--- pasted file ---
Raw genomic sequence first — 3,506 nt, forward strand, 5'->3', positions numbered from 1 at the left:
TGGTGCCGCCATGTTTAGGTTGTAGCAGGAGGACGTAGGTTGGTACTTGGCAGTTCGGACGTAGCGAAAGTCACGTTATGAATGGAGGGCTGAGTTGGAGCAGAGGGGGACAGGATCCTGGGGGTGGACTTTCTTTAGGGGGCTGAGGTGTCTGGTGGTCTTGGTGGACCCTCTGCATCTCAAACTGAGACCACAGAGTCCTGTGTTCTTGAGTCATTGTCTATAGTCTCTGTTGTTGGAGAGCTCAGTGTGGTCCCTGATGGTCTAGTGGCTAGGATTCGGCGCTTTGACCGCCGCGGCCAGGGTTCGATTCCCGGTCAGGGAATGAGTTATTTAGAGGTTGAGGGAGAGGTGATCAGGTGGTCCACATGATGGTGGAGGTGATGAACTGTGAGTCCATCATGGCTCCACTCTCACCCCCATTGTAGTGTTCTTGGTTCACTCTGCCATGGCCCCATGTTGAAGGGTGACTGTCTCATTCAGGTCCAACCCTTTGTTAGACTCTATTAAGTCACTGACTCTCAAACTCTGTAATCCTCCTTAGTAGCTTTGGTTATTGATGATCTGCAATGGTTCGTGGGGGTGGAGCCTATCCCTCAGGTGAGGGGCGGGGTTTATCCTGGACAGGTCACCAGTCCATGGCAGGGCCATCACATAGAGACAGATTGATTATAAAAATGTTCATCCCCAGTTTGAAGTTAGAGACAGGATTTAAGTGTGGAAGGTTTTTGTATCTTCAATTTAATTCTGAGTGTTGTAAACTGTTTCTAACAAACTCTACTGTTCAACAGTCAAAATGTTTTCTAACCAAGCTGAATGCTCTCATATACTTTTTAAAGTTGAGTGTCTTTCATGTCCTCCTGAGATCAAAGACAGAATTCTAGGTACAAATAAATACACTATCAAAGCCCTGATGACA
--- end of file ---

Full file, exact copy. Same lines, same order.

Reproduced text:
Raw genomic sequence first — 3,506 nt, forward strand, 5'->3', positions numbered from 1 at the left:
TGGTGCCGCCATGTTTAGGTTGTAGCAGGAGGACGTAGGTTGGTACTTGGCAGTTCGGACGTAGCGAAAGTCACGTTATGAATGGAGGGCTGAGTTGGAGCAGAGGGGGACAGGATCCTGGGGGTGGACTTTCTTTAGGGGGCTGAGGTGTCTGGTGGTCTTGGTGGACCCTCTGCATCTCAAACTGAGACCACAGAGTCCTGTGTTCTTGAGTCATTGTCTATAGTCTCTGTTGTTGGAGAGCTCAGTGTGGTCCCTGATGGTCTAGTGGCTAGGATTCGGCGCTTTGACCGCCGCGGCCAGGGTTCGATTCCCGGTCAGGGAATGAGTTATTTAGAGGTTGAGGGAGAGGTGATCAGGTGGTCCACATGATGGTGGAGGTGATGAACTGTGAGTCCATCATGGCTCCACTCTCACCCCCATTGTAGTGTTCTTGGTTCACTCTGCCATGGCCCCATGTTGAAGGGTGACTGTCTCATTCAGGTCCAACCCTTTGTTAGACTCTATTAAGTCACTGACTCTCAAACTCTGTAATCCTCCTTAGTAGCTTTGGTTATTGATGATCTGCAATGGTTCGTGGGGGTGGAGCCTATCCCTCAGGTGAGGGGCGGGGTTTATCCTGGACAGGTCACCAGTCCATGGCAGGGCCATCACATAGAGACAGATTGATTATAAAAATGTTCATCCCCAGTTTGAAGTTAGAGACAGGATTTAAGTGTGGAAGGTTTTTGTATCTTCAATTTAATTCTGAGTGTTGTAAACTGTTTCTAACAAACTCTACTGTTCAACAGTCAAAATGTTTTCTAACCAAGCTGAATGCTCTCATATACTTTTTAAAGTTGAGTGTCTTTCATGTCCTCCTGAGATCAAAGACAGAATTCTAGGTACAAATAAATACACTATCAAAGCCCTGATGACA